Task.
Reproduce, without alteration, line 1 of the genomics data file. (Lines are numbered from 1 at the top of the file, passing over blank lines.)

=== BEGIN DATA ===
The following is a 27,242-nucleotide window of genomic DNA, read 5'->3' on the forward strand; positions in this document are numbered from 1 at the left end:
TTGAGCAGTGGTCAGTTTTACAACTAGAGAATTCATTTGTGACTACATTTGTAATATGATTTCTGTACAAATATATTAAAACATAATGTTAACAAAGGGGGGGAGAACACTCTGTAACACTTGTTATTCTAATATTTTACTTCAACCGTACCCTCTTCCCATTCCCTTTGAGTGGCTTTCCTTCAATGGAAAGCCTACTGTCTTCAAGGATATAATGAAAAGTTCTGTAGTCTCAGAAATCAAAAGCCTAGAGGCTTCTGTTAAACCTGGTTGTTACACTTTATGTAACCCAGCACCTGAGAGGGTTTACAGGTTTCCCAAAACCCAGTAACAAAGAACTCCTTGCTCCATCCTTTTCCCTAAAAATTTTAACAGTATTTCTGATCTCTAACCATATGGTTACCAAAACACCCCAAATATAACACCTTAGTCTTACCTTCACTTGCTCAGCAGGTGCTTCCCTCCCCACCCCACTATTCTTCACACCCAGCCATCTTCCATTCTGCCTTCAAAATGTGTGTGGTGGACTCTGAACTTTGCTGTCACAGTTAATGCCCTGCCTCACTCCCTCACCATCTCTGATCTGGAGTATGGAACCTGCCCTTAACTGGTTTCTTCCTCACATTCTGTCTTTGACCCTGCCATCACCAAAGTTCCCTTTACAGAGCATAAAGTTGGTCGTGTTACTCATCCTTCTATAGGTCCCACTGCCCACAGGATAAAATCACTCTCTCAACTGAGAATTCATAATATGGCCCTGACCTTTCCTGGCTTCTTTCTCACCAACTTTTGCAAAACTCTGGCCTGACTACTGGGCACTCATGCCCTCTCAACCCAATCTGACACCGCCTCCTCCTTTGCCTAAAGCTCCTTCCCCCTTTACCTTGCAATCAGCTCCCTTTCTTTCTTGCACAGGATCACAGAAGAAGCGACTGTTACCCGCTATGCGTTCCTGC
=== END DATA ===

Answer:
The following is a 27,242-nucleotide window of genomic DNA, read 5'->3' on the forward strand; positions in this document are numbered from 1 at the left end: